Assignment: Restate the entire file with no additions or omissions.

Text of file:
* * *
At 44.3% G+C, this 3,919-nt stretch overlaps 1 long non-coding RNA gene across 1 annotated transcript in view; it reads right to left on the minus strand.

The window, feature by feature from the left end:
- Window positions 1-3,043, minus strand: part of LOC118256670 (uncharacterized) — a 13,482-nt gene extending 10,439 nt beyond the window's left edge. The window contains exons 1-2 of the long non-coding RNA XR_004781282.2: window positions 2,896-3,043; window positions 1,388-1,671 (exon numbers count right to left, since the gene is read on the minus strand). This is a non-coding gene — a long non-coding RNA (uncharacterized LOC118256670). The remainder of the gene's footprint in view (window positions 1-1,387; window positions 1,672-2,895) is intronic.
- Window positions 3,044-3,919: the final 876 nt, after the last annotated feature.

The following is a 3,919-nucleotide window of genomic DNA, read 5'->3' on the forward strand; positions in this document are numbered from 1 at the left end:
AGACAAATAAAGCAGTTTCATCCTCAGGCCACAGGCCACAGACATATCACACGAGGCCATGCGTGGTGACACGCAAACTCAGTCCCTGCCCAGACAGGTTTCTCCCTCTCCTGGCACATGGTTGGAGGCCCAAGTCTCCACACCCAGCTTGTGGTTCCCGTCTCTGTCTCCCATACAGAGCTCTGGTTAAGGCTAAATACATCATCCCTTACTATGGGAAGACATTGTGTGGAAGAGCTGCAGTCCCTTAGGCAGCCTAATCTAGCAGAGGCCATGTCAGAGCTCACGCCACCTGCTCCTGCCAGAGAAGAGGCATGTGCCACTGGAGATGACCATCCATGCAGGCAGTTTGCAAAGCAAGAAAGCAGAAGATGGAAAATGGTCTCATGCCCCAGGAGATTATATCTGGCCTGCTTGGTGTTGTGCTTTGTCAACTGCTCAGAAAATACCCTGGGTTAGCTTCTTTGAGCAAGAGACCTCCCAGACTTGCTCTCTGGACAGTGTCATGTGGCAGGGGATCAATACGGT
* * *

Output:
At 44.3% G+C, this 3,919-nt stretch overlaps 1 long non-coding RNA gene across 1 annotated transcript in view; it reads right to left on the minus strand.

The window, feature by feature from the left end:
- Window positions 1-3,043, minus strand: part of LOC118256670 (uncharacterized) — a 13,482-nt gene extending 10,439 nt beyond the window's left edge. The window contains exons 1-2 of the long non-coding RNA XR_004781282.2: window positions 2,896-3,043; window positions 1,388-1,671 (exon numbers count right to left, since the gene is read on the minus strand). This is a non-coding gene — a long non-coding RNA (uncharacterized LOC118256670). The remainder of the gene's footprint in view (window positions 1-1,387; window positions 1,672-2,895) is intronic.
- Window positions 3,044-3,919: the final 876 nt, after the last annotated feature.

The following is a 3,919-nucleotide window of genomic DNA, read 5'->3' on the forward strand; positions in this document are numbered from 1 at the left end:
AGACAAATAAAGCAGTTTCATCCTCAGGCCACAGGCCACAGACATATCACACGAGGCCATGCGTGGTGACACGCAAACTCAGTCCCTGCCCAGACAGGTTTCTCCCTCTCCTGGCACATGGTTGGAGGCCCAAGTCTCCACACCCAGCTTGTGGTTCCCGTCTCTGTCTCCCATACAGAGCTCTGGTTAAGGCTAAATACATCATCCCTTACTATGGGAAGACATTGTGTGGAAGAGCTGCAGTCCCTTAGGCAGCCTAATCTAGCAGAGGCCATGTCAGAGCTCACGCCACCTGCTCCTGCCAGAGAAGAGGCATGTGCCACTGGAGATGACCATCCATGCAGGCAGTTTGCAAAGCAAGAAAGCAGAAGATGGAAAATGGTCTCATGCCCCAGGAGATTATATCTGGCCTGCTTGGTGTTGTGCTTTGTCAACTGCTCAGAAAATACCCTGGGTTAGCTTCTTTGAGCAAGAGACCTCCCAGACTTGCTCTCTGGACAGTGTCATGTGGCAGGGGATCAATACGGT